The other night my writing group had an in-depth discussion of diversity in the writing and publishing world. As we’re all writers, we mostly focused on that aspect: the push for more authors of diverse backgrounds.
There are a lot of parts and pieces to consider when discussing this topic, and I don’t mean to make light of any of them. If I skim over something, or fail to consider an angle, I’m happy to hear your thoughts.
I am not a person of color, nor am I LGBTQ+. The most I can say is that as a child many people mistook me for Latina (and sometimes still do if I’ve been out in the sun). People will come up to me and start speaking Spanish until they interpret my blank expression as lack of comprehension. I am French Creole, and I do speak that language (very rustily now), but in the eyes of the world at large, I am Caucasian and privileged.
This is, I think, the fundamental starting point for a discussion like this one. I can identify as French Creole, but I did not grow up with as much of the oppression as many other people of color. (Though I did find Adam Sandler’s Cajun Man extremely offensive when I was younger.)
I won’t lie. I do sometimes get frustrated when I see so many calls for books by diverse authors. I want to ask, “Aren’t my words worth something too? Even if my skin is ‘white’ and my sexual orientation is hetero?” But I also understand WHY it’s so important to get a variety of perspectives into print. Readers need to see themselves represented, and the world needs to hear stories that go beyond what we’ve had for the past 400 years. In all that time, literature has been dominated by white, heterosexual characters penned by white, mostly male authors. It’s long past time to change that.
One of the reasons that literature has skewed in favor of white authors is that those were often the people who had the means to sustain themselves as writers. Writing was an elitist hobby, something rich kids did for fun and sometimes profit. There weren’t many wealthy people of color who had the time or education to sit down and write novels. Even now, the publishing world depends largely on interns who can afford to live off their parents, often in expensive cities, while attempting to learn the trade. And there’s no lack of nepotism either. Recently a literary agency has had to deal with backlash because the founder’s son became an agent who, to put it bluntly, screwed over many authors.
So here we are in a world where it can be difficult to get people of color to write. Not necessarily because they don’t want to, but because they don’t have the time or means to do it. The result has been a rise of scholarship type programs to help those would-be authors.
At the same time, I find myself wondering whether an agent would have signed me by now if I’d come from a more diverse background. That’s probably me making excuses for why I haven’t landed an agent, though—I recognize that. I know that if my writing were truly great it wouldn’t matter what color or sexual orientation I was. So don’t rage at me. I’m just trying to be totally honest in this post and voice my doubts and fears.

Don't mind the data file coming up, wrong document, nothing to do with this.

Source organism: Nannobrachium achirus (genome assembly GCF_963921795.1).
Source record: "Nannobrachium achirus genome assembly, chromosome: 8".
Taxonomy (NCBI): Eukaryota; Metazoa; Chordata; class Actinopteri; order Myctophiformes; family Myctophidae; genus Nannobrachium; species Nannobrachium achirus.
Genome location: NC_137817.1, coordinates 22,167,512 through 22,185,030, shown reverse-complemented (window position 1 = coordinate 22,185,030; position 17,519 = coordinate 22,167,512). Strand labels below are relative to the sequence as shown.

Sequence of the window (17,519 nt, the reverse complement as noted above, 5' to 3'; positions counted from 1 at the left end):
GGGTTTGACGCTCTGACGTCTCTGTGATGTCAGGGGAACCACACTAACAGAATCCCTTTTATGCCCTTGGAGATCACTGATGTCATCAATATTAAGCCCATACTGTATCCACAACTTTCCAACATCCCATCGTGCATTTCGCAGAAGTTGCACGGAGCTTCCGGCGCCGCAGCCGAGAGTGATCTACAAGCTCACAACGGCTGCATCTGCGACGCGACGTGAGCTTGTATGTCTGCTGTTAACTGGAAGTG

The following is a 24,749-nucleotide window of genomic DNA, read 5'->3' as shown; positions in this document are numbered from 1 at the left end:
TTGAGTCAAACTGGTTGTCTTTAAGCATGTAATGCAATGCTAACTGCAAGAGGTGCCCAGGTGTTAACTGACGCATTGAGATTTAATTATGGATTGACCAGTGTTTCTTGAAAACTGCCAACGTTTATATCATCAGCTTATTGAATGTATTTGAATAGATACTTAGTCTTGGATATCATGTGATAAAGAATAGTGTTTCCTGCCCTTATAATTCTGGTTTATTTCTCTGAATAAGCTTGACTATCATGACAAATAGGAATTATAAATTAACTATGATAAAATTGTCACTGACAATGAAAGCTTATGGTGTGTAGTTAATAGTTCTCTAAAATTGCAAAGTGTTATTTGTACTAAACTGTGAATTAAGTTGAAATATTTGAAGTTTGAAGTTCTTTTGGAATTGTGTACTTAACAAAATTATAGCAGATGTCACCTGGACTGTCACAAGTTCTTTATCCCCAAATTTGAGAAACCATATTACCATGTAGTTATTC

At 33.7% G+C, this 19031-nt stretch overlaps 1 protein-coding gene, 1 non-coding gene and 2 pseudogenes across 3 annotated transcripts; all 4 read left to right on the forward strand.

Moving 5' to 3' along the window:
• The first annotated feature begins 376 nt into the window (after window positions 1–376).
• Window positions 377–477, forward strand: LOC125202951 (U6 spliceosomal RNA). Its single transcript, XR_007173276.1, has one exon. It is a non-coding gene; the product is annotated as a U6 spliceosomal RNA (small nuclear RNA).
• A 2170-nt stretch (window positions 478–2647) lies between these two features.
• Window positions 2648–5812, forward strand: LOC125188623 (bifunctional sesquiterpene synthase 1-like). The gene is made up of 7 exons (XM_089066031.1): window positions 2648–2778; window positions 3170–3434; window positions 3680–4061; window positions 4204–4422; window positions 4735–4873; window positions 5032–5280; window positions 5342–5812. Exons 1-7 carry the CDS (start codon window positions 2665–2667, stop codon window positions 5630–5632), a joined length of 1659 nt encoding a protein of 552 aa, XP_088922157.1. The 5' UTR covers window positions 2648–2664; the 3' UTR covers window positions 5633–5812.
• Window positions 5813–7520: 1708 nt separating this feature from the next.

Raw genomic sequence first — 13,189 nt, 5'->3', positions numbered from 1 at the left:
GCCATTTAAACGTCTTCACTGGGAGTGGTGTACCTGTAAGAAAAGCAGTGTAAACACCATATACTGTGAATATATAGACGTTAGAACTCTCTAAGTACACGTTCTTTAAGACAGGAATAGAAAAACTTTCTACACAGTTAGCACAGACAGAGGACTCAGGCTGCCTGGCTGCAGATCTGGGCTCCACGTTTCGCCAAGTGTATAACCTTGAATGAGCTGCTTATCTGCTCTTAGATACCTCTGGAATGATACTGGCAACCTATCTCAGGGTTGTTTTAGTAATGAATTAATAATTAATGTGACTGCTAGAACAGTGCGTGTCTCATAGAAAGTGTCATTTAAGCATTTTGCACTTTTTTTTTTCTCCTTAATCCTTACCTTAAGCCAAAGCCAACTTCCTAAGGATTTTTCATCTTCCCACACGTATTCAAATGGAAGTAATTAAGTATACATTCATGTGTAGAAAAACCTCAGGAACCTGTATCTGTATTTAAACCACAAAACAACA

The flip side of all this is the ever present discussion of whether authors who are not from a diverse background can/should write characters from those backgrounds. As someone who writes a lot of gay characters, I certainly hope that’s permissible. And I hope I haven’t offended anyone in doing so, or gotten too much wrong. I do talk to my gay friends for perspective. The spread of sensitivity readers speaks to writers’ desire to get these things right. That said, sometimes it does feel as though one cannot win. If we try to write incorporate diverse characters in our writing, we’re “pandering” and told we can’t write these stories because we haven’t lived the right experiences to tell them—we’re “whitewashing” characters, or making them tokens so we can fulfill a checklist. Yet if we write stories about all-white, heterosexual characters, we’re not being inclusive. Short of only ever writing in collaboration with a minority author, I don’t know what a white, hetero author can do to meet the conflicting criteria.
And AGAIN, I’m not angry or putting anything or anyone down. I’m just saying that I’ve heard all these different arguments and I don’t know the answer. Or if there even is an answer. I’d love to hear others’ thoughts.
Writers use their imaginations for a living. If men can write women characters and women can write men, it’s not so farfetched to me that a hetero writer can possibly imagine an LGBTQ+ character, or a white one can imagine someone of color. I do think it’s important to get feedback from those quarters. Don’t write blind. Writing, really, is a blend of experience, direct intel, and imagination. An author can make something up, something fantastical, but for it to have impact it must speak to the reader in a way that the reader nods and says, “Yes. I know that feeling.” And that feeling may not be, “I know what it’s like to be gay,” or, “I know what it’s like to be black,” but it can often be, “I know what it’s like to be other, an outsider. I know what it’s like to want something I can’t have. I know heartbreak and joy and love and hate. I know what it means to strive and fail. I know fear, and stress, and frustration, and relief.”
Anyway, this post is really just a collection of thoughts on the subject of author diversity. I’ve endeavored to be open and honest and cover a variety of angles, but as I said, if there’s something I missed, please let me know.